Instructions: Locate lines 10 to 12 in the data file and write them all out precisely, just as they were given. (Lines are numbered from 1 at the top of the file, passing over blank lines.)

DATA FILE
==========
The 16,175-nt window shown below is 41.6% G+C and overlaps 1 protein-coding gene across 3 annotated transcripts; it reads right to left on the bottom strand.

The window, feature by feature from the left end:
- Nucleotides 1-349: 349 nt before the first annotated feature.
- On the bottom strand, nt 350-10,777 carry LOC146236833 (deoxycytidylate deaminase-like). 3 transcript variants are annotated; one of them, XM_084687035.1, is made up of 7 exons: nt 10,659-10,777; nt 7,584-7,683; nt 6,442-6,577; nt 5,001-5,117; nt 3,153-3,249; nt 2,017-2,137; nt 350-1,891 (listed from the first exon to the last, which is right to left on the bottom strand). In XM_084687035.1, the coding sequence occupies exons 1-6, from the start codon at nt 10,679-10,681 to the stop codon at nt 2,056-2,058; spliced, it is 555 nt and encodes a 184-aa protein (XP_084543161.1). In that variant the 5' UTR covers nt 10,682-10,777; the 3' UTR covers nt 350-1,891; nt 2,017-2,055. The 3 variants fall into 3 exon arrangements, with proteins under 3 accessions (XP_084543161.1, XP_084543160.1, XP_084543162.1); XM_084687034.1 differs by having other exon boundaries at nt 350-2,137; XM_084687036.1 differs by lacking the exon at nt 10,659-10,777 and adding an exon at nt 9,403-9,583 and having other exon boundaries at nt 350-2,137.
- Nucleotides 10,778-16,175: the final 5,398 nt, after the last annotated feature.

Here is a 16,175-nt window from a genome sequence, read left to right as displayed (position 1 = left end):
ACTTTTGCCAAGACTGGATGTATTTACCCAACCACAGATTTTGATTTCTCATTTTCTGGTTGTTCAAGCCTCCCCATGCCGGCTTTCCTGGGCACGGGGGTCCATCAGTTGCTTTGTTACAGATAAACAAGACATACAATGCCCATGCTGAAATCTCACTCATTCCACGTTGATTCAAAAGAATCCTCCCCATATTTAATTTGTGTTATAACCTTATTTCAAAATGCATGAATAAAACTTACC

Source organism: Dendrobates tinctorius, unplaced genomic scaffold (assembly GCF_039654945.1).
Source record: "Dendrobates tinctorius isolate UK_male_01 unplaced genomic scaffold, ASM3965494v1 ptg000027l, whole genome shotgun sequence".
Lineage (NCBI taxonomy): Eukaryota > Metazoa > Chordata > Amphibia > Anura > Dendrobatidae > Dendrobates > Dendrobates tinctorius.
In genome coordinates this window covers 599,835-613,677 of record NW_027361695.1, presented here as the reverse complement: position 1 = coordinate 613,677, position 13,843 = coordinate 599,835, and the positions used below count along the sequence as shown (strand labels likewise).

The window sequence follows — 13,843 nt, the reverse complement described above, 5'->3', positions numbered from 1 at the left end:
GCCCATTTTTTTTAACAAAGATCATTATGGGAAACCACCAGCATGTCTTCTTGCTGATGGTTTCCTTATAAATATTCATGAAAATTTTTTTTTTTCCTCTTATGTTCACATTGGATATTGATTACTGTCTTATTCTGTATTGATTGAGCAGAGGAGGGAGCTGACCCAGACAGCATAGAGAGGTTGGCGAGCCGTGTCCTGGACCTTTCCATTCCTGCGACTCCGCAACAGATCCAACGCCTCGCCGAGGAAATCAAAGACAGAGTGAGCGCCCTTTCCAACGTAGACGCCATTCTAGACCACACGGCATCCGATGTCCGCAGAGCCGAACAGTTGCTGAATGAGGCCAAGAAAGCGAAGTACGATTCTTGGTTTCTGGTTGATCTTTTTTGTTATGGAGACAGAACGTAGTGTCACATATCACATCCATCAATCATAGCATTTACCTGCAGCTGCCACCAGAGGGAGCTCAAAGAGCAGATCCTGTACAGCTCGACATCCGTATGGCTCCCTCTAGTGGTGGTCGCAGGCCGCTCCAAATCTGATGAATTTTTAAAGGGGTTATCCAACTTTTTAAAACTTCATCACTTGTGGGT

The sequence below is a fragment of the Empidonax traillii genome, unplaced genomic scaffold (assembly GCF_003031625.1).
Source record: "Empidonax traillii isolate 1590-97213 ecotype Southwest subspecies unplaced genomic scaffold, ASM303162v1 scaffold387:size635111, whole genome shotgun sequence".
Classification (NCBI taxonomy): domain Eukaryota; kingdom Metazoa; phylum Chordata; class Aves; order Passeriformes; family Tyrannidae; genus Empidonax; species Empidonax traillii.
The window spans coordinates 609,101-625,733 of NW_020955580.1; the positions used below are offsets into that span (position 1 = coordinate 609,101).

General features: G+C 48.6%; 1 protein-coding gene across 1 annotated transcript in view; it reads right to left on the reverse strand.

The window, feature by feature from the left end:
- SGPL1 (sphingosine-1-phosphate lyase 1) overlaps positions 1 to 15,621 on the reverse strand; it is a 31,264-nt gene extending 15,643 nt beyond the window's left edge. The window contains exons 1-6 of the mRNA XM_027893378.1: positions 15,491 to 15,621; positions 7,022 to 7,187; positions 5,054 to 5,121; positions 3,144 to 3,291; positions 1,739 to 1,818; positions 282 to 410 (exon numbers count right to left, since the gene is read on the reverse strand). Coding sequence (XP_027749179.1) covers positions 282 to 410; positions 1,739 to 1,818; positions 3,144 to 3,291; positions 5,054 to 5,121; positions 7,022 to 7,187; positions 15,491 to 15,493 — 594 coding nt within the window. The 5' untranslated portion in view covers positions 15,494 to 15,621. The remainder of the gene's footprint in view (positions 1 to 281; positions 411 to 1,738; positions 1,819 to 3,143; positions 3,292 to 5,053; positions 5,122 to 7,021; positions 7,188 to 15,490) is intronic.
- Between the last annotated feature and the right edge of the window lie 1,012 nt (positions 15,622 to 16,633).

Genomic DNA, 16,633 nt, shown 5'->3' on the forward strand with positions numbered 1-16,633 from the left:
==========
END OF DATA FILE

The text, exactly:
Lineage (NCBI taxonomy): Eukaryota > Metazoa > Chordata > Amphibia > Anura > Dendrobatidae > Dendrobates > Dendrobates tinctorius.
In genome coordinates this window covers 599,835-613,677 of record NW_027361695.1, presented here as the reverse complement: position 1 = coordinate 613,677, position 13,843 = coordinate 599,835, and the positions used below count along the sequence as shown (strand labels likewise).

The window sequence follows — 13,843 nt, the reverse complement described above, 5'->3', positions numbered from 1 at the left end: